Licensing & State Laws
To get your driver’s license in Illinois, you’ll move through three licensing stages. As you progress, you’ll also need your parents’ permission at each step.
Instruction Permit – 15
When you turn 15, you may apply for an instruction permit with the written consent of your parent or legal guardian. Upon enrolling in an approved driver education course, passing a written driver’s knowledge test and a vision test, you’ll be issued an instruction permit.
With an instruction permit, teens may only drive under the supervision of a licensed parent or adult age 21 or older, who must be riding in the front passenger seat. The number of passengers is limited to one in the front seat and the number of seat belts in the back seat. You’re required to practice driving for at least 50 hours, including 10 hours at night, before moving on to the initial licensing phase. Illinois does not allow you to drive between 10 p.m.-6 a.m. Sunday-Thursday nights or between 11 p.m.-6 a.m., Friday-Saturday nights.
- Keep track of your practice driving with the AAA Driving Log.
Initial Driver’s License – 16
When you turn 16 and have driven conviction-free on an instruction permit for at least nine months, you can apply for an initial driver’s license. Your parent or legal guardian must certify that you have completed a minimum of 50 hours of practice driving, including 10 hours at night. Successful completion of a state-approved driver education course must also be provided, plus proof of qualified enrollment in or graduation from an accredited high school or GED program (certain exclusions apply). Your parent must either accompany you to the Driver Services facility to sign an application form or have their signature notarized on an authorized form. You’ll be required to pass a behind-the-wheel test before your initial license is issued.
With your initial license, you’re allowed to drive alone, but must follow certain restrictions. Illinois does not allow teens with initial licenses to drive between 10 p.m.-6 a.m. Sunday-Thursday nights or between 11 p.m.-6 a.m. Friday-Saturday nights — some of the riskiest driving hours for teens. For the first 12 months of licensing or until you turn 18, whichever comes first, the number of passengers is limited to one person under age 20, unless the additional passenger is your sibling, step-sibling, child or step-child. After this period, the number of passengers is limited to one in the front seat and the number of seat belts in the back seat. Keep in mind that until you reach the age of 18, Illinois law authorizes your parents or legal guardian to withdraw their consent for you to drive. Listen to their direction and respect their knowledge.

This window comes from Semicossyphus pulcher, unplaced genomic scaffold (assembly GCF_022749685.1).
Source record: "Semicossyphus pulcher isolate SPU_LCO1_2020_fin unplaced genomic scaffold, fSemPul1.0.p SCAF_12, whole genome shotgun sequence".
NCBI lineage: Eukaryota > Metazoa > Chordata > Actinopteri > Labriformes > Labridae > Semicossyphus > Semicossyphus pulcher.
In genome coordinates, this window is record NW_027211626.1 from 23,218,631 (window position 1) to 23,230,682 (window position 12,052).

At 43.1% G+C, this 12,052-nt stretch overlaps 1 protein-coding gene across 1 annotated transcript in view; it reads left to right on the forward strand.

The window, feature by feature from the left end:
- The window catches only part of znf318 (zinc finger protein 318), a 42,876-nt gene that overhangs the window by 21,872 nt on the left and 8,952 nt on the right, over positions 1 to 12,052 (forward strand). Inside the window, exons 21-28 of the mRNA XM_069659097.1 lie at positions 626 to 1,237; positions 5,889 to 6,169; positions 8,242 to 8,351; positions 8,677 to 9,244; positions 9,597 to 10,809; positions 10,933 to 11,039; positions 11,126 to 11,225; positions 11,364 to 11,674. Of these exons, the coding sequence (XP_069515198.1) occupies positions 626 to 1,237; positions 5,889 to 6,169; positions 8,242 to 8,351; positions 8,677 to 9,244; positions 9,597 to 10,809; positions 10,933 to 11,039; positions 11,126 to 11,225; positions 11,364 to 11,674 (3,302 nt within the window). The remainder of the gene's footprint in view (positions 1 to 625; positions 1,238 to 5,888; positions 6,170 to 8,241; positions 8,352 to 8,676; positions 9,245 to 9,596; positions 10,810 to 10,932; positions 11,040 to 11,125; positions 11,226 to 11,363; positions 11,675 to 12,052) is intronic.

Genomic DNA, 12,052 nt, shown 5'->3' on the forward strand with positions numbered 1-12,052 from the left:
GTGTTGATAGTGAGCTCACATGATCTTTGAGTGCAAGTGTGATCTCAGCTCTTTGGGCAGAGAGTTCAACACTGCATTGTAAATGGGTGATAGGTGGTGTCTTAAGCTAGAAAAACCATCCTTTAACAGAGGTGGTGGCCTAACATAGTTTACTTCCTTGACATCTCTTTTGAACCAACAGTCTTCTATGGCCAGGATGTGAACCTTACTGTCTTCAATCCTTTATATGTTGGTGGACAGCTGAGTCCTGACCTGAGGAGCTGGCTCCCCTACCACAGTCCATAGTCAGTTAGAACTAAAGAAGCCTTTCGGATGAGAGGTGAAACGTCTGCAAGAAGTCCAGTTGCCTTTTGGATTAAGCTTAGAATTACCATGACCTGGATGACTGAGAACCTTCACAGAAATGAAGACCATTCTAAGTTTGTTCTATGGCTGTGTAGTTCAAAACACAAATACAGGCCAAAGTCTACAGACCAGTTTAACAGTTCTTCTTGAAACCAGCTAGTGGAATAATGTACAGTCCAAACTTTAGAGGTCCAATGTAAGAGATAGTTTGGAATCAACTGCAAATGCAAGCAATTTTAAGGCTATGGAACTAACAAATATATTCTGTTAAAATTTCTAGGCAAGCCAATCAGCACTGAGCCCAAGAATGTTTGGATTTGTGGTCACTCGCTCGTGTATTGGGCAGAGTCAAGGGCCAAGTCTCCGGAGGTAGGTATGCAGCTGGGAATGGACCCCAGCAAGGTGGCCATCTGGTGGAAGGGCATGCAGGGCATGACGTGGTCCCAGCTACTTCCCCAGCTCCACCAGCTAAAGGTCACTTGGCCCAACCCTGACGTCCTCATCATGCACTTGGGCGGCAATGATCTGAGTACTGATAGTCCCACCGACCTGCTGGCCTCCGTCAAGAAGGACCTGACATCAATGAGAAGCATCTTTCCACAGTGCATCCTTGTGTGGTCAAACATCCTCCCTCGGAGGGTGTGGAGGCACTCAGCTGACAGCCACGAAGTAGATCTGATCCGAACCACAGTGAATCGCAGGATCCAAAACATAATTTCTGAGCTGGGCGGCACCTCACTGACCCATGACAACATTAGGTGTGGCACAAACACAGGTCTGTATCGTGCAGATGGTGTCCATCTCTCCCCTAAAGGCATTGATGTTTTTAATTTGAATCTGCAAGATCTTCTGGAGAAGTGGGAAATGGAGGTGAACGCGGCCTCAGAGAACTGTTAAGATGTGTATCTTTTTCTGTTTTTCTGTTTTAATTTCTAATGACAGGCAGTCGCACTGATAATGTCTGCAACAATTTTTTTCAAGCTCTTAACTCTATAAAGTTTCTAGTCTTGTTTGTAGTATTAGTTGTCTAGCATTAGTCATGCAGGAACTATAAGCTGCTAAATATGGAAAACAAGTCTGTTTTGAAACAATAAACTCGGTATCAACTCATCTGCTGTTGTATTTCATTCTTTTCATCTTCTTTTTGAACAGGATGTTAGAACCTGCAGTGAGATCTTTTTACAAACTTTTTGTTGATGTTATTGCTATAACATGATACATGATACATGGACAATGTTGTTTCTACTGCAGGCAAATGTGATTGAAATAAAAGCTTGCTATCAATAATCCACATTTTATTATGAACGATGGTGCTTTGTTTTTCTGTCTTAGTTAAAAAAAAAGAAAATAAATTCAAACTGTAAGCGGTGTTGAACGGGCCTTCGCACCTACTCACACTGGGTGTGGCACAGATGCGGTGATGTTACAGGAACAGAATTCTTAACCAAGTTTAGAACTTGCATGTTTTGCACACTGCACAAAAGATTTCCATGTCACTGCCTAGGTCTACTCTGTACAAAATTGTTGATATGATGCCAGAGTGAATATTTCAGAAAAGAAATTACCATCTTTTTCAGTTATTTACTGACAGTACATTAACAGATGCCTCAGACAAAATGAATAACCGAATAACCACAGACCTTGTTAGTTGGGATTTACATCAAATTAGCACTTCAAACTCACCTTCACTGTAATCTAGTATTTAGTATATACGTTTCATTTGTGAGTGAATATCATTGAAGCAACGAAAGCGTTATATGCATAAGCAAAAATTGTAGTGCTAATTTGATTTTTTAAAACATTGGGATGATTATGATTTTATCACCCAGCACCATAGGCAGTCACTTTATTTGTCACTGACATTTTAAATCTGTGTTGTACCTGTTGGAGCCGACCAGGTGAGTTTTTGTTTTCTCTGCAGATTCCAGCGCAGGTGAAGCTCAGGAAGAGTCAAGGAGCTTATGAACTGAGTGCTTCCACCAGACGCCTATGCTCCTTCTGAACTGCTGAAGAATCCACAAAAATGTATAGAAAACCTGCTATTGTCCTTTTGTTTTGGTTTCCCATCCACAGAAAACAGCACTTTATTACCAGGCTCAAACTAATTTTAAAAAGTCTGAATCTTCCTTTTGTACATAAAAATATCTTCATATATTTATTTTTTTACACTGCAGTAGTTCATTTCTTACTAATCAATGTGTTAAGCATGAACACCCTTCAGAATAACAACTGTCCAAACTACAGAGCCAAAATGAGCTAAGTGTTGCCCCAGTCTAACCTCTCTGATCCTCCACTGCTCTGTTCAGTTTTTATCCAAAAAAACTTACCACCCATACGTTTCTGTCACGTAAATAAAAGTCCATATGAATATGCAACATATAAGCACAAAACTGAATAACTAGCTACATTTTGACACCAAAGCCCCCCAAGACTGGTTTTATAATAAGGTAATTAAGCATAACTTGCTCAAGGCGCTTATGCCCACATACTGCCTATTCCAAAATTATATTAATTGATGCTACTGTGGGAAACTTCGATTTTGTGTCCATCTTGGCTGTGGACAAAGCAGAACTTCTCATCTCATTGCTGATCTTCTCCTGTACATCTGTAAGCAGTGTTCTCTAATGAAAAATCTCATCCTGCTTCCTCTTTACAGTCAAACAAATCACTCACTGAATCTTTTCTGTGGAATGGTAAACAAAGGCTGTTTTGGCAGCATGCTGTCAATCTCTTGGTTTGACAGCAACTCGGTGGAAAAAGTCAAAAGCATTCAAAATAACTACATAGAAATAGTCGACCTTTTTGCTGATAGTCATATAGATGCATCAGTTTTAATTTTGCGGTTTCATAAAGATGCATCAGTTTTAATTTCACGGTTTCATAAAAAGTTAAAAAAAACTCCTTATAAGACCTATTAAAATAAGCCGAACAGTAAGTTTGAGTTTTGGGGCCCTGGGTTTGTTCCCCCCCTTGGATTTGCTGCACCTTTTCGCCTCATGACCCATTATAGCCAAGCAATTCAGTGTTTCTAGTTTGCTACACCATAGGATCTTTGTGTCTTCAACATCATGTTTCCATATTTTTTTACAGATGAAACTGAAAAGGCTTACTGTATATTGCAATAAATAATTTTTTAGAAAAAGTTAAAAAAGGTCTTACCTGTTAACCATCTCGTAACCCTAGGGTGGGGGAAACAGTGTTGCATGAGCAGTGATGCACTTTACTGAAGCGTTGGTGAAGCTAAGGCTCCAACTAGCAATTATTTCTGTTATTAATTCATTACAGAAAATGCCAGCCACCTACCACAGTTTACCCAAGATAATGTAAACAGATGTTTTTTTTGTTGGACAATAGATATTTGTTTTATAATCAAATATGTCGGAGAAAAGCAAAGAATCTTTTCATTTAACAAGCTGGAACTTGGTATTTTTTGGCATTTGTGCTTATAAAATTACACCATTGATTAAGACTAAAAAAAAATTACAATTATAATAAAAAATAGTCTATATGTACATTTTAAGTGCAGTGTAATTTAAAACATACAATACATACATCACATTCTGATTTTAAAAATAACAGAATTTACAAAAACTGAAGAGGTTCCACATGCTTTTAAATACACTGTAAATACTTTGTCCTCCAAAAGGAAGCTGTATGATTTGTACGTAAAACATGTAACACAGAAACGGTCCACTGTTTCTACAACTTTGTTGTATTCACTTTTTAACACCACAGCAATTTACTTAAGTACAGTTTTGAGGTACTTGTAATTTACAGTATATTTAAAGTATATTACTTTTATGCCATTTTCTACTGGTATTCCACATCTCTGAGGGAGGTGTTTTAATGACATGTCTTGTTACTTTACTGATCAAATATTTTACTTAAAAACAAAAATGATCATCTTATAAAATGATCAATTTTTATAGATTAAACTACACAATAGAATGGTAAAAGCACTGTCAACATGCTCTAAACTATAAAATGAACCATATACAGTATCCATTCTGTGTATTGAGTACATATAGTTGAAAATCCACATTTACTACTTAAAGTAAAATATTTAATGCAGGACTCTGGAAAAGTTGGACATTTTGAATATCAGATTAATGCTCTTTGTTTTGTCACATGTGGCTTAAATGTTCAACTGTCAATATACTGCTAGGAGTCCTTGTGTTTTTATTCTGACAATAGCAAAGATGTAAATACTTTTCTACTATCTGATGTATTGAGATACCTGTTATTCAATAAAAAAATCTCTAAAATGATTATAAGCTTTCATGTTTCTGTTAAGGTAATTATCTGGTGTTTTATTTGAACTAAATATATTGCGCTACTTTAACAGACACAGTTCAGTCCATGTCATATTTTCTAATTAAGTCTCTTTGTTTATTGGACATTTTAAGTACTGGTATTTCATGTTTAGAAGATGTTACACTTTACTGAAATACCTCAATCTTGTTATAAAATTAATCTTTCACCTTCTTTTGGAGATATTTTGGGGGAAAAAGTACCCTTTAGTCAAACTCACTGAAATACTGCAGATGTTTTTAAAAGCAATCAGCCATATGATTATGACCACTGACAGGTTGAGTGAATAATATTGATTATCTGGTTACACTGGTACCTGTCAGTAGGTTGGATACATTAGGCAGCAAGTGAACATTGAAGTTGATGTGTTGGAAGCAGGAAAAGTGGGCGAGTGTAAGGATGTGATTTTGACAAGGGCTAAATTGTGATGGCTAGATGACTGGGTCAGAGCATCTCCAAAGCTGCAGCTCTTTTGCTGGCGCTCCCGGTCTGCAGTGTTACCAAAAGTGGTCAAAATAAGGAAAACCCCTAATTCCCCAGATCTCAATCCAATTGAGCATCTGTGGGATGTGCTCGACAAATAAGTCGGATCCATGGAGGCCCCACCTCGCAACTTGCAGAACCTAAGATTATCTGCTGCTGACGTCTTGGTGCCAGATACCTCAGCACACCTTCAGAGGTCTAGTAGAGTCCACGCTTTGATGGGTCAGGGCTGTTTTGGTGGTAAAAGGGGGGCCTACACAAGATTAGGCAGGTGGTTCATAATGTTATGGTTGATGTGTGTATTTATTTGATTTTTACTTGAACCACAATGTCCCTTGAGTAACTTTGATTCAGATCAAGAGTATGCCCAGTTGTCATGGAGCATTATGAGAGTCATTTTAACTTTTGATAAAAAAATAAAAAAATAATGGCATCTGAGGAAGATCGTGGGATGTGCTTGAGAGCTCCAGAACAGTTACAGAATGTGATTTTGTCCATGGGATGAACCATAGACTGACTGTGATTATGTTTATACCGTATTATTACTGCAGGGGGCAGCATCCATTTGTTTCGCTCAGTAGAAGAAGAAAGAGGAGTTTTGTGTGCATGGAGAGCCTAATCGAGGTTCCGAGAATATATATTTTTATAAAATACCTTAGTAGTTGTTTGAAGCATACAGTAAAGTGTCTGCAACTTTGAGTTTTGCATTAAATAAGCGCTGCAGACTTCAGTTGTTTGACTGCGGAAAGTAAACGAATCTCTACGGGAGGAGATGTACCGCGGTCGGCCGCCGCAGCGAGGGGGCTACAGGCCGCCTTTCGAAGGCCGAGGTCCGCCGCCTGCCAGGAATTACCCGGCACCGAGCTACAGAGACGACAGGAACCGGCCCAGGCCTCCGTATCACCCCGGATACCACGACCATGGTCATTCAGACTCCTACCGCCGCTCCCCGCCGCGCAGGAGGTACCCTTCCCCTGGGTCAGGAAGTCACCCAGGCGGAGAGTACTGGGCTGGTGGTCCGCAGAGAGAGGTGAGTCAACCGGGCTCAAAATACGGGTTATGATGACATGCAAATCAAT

Full License – 18
When you turn 18, you’re eligible for a full, unrestricted license if you’ve held a conviction-free initial license for at least six months.
In Illinois, everyone ages 18-20 who did not attend driver’s education, must complete a 6-hour driver training and education course before applying for a driver’s license. These courses are offered by driving schools certified by the Illinois Secretary of State’s Office. For more information about these courses, visit cyberdriveIllinois.com.
In all instances, all teen drivers and their passengers must wear seat belts. Additionally, teens under the age of 19 are prohibited from using a cell phone or any type of hand-held communication device — including texting — while driving, except for calling 911 or other emergency purposes.
For more information on the licensing process, visit the Illinois Secretary of State Office.
Illinois’ multi-stage licensing process allows teens to gradually gain exposure to complex driving situations, easing them into driving over an extended period of time. The instruction permit and initial driver’s license are key steps.
The Illinois Secretary of State Office is in charge of licensing for all drivers in Illinois. All written exams and behind-the-wheel tests required for your driver’s license can be performed at any Driver Services facility. High schools participating in the Cooperative Driver Testing Program (CDTP) may also conduct licensing tests.